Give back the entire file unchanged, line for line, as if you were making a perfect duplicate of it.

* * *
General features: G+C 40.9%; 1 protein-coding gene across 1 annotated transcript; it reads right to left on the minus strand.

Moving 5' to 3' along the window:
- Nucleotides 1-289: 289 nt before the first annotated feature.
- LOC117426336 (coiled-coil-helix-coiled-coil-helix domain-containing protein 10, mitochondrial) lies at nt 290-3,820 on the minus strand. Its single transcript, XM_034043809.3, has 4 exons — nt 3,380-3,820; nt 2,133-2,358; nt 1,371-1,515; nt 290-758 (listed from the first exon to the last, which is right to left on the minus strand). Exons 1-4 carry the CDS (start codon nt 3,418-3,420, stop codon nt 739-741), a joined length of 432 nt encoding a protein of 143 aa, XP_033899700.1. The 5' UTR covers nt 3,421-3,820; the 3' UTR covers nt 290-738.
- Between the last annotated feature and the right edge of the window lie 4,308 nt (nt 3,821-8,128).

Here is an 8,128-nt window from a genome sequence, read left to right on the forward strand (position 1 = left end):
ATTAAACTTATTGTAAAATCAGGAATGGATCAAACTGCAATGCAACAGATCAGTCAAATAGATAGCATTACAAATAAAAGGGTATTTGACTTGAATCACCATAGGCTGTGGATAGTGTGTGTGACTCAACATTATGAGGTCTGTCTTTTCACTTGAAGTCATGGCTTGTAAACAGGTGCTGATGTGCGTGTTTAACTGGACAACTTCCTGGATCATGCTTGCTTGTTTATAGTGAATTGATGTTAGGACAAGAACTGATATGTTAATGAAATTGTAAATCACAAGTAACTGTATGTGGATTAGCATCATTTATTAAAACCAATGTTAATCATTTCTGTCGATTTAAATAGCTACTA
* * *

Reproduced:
General features: G+C 40.9%; 1 protein-coding gene across 1 annotated transcript; it reads right to left on the minus strand.

Moving 5' to 3' along the window:
- Nucleotides 1-289: 289 nt before the first annotated feature.
- LOC117426336 (coiled-coil-helix-coiled-coil-helix domain-containing protein 10, mitochondrial) lies at nt 290-3,820 on the minus strand. Its single transcript, XM_034043809.3, has 4 exons — nt 3,380-3,820; nt 2,133-2,358; nt 1,371-1,515; nt 290-758 (listed from the first exon to the last, which is right to left on the minus strand). Exons 1-4 carry the CDS (start codon nt 3,418-3,420, stop codon nt 739-741), a joined length of 432 nt encoding a protein of 143 aa, XP_033899700.1. The 5' UTR covers nt 3,421-3,820; the 3' UTR covers nt 290-738.
- Between the last annotated feature and the right edge of the window lie 4,308 nt (nt 3,821-8,128).

Here is an 8,128-nt window from a genome sequence, read left to right on the forward strand (position 1 = left end):
ATTAAACTTATTGTAAAATCAGGAATGGATCAAACTGCAATGCAACAGATCAGTCAAATAGATAGCATTACAAATAAAAGGGTATTTGACTTGAATCACCATAGGCTGTGGATAGTGTGTGTGACTCAACATTATGAGGTCTGTCTTTTCACTTGAAGTCATGGCTTGTAAACAGGTGCTGATGTGCGTGTTTAACTGGACAACTTCCTGGATCATGCTTGCTTGTTTATAGTGAATTGATGTTAGGACAAGAACTGATATGTTAATGAAATTGTAAATCACAAGTAACTGTATGTGGATTAGCATCATTTATTAAAACCAATGTTAATCATTTCTGTCGATTTAAATAGCTACTA